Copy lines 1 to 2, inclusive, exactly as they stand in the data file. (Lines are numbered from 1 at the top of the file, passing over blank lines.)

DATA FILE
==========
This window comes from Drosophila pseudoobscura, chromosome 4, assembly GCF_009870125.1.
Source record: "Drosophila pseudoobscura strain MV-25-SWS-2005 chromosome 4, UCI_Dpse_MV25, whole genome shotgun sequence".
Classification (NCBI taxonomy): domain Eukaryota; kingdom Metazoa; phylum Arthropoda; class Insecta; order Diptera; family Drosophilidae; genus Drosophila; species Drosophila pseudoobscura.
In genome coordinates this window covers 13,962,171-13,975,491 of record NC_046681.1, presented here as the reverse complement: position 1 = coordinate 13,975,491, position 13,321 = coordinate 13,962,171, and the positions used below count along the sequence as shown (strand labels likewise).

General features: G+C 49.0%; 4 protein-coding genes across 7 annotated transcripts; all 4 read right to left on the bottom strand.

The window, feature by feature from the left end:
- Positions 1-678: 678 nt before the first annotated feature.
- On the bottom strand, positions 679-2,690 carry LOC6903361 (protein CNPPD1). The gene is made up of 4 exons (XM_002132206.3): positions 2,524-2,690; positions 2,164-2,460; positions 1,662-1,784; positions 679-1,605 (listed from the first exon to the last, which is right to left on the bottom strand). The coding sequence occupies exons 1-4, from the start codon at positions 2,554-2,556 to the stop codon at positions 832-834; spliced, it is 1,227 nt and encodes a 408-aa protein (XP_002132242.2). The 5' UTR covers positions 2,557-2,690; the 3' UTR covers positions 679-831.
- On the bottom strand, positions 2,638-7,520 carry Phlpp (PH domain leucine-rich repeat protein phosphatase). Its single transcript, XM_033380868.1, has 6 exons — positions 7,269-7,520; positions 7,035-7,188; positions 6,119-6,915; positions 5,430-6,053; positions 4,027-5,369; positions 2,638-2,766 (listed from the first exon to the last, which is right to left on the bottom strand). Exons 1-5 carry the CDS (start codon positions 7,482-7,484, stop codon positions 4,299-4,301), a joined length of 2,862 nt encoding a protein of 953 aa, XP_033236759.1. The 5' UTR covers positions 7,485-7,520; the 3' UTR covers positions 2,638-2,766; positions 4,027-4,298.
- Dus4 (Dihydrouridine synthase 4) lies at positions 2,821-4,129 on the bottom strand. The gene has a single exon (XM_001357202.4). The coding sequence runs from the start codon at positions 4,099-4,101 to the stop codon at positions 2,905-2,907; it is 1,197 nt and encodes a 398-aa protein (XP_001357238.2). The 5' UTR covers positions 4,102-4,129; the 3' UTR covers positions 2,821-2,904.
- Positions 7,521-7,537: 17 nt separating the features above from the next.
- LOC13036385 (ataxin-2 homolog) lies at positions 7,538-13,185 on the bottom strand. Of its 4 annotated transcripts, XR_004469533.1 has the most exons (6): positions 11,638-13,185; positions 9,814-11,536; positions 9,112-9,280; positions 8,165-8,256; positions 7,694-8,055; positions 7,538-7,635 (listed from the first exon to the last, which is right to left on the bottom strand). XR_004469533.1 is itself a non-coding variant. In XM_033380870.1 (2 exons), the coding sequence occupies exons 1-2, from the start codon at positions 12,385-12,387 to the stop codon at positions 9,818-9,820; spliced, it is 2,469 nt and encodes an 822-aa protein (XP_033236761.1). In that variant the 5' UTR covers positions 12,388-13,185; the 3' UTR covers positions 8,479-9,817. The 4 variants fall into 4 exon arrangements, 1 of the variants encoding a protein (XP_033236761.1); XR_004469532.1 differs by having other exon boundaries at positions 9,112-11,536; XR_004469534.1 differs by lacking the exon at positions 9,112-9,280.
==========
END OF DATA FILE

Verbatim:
This window comes from Drosophila pseudoobscura, chromosome 4, assembly GCF_009870125.1.
Source record: "Drosophila pseudoobscura strain MV-25-SWS-2005 chromosome 4, UCI_Dpse_MV25, whole genome shotgun sequence".